June 2019

June 2019

Basic Christianity:

Speak Well of Your Neighbor

“If you can’t say somethin’ nice, don’t say nothin’ at all.” I’ll always remember the rabbit Thumper saying those words in the movie Bambi. They were taught to him by his father and enforced by his mother. In the movie, the words applied to the greens that Thumper didn’t want to eat, but they apply even better to our relationships with other people. If you can’t say something nice about someone, don’t say anything at all.

How often do we put that into practice? I had a miserable time throughout grade school because we children were so mean to each other. It almost seemed if we only said something when we had not nice things to say. My classmates constantly made fun of me, and when someone even more awkward and out of place than I entered our class, I joined in making fun of him (God forgive me). The only way we knew how to build ourselves up in our little community was by tearing each other down in the presence of others. It got somewhat better in high school, but something more insidious became part of the picture: instead of making fun of each other directly, we would do it behind others’ backs.

And that’s how it’s been in every community I’ve ever been a part of since. Whether college, seminary, workplaces, or any of the churches with which I’ve been connected, any time you gather a group of people together, there is no lack of speaking ill of others behind their backs. I’ve done it too, to my shame.

Brethren, these things ought not to be so. We ought to speak well of one another whenever we have opportunity, and avoid speaking ill of others whenever possible. That’s part of basic Christianity.

Remember what we say about this in the Catechism? “We should fear and love God that we may not deceitfully belie, betray, slander, nor defame our neighbor, but defend him, speak well of him, and put the best construction on everything.” That’s Luther’s explanation of the Eighth Commandment, “Thou shalt not bear false witness against thy neighbor.” I consider these some of the loveliest words in the Catechism. Far from stirring up others’ sentiments against our neighbor, we should defend him and speak well of him!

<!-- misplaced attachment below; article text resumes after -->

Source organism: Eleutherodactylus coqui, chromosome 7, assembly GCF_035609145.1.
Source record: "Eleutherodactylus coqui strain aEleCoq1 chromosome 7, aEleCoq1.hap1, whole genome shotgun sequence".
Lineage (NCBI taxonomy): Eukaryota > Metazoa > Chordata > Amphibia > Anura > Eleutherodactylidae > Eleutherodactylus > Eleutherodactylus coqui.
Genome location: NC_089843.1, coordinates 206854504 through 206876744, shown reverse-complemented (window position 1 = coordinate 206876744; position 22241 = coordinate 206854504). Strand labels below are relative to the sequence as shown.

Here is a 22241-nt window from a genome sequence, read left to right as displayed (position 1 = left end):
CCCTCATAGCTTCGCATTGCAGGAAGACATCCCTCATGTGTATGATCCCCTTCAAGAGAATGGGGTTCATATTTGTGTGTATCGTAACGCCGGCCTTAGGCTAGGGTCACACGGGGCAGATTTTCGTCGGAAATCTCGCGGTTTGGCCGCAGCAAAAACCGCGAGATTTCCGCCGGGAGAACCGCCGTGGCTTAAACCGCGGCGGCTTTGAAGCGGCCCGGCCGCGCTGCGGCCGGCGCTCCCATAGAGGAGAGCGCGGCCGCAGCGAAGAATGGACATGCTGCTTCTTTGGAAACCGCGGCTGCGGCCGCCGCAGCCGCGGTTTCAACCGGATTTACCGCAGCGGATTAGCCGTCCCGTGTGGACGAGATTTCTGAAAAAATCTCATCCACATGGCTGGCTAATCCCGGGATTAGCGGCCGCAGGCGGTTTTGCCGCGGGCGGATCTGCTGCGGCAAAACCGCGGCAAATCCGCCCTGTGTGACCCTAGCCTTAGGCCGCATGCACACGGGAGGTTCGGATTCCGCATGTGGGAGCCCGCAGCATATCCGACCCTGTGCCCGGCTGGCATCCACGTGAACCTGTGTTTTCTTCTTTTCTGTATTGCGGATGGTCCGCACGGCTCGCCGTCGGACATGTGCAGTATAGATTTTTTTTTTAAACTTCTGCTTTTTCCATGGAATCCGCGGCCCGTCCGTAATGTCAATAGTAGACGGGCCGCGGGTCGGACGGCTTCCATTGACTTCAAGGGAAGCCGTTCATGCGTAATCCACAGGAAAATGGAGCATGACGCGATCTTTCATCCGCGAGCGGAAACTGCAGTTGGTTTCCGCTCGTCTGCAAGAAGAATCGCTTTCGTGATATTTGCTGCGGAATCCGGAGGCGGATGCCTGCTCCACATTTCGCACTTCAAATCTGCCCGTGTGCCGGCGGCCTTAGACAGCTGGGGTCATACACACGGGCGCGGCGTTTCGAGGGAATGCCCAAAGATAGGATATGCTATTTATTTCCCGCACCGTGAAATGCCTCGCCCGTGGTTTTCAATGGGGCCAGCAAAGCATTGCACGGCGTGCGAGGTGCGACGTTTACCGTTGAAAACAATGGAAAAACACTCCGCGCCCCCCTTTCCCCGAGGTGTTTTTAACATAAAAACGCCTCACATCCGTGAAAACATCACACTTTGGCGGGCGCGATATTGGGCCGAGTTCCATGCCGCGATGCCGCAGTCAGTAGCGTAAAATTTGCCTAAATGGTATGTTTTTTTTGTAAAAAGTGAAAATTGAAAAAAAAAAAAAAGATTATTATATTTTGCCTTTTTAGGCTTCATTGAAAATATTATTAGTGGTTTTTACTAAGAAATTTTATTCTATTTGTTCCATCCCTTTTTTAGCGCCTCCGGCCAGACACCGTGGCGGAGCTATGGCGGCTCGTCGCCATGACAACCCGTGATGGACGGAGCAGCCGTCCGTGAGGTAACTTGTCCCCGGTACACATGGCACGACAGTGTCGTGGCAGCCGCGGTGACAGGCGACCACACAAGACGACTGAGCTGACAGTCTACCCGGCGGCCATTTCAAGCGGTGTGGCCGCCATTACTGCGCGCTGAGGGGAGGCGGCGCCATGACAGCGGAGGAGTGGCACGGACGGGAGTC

This is a thoroughly biblical principle. St. Paul often encourages us to build one another up with our speech, particularly in Ephesians: “Let no corrupting talk come out of your mouths, but only such as is good for building up, as fits the occasion, that it may give grace to those who hear. And do not grieve the Holy Spirit of God, by whom you have been sealed for the day of redemption. Let all bitterness and wrath and anger and clamor and slander be put away from you, along with all malice” (Ephesians 4:29–31). And St. James warns strongly and extensively against the misuse of the tongue to harm the neighbor: “The tongue is a fire, a world of unrighteousness…. With it we bless our Lord and Father, and with it we curse men who are made in the likeness of God. From the same mouth come blessing and cursing. My brethren, these things ought not to be so” (James 3:6, 9–10). James says further, “Do not speak evil against one another, brethren” (James 4:11).

This is much easier said than done. It’s easy to dismiss harmful speech against my neighbor as just “venting,” as “getting it off my chest.” True, there are sometimes legitimate reasons for speaking honestly about another person’s failings. Maybe that person has caused you extreme stress and you really do need to commiserate with others in private. Maybe you need to warn others against someone else’s sinful behavior. Maybe you need to seek the counsel of wiser brethren in dealing with a problematic individual. But if that becomes necessary, it should be done prayerfully, with a good conscience, and in a spirit of charity and genuine helpfulness toward the person of whom we’re speaking. Taking pleasure in speaking ill of another person just to tear him down in the sight of others is far, far from the Spirit of Christ.

I honestly believe this is the hardest of the commandments to keep, harder even than the Sixth. And someone who struggles with issues of chastity under the Sixth Commandment seems to me less far from the Kingdom of Heaven than someone who claims to love Jesus but constantly delights in tearing down his neighbor. “If you can’t say something nice, don’t say anything at all.” Or even better, “Be kind to one another, tenderhearted, forgiving one another, as God in Christ forgave you” (Ephesians 4:32).

Speak well of your neighbor. That’s basic Christianity.

God's Blessings,

Pastor Neuendorf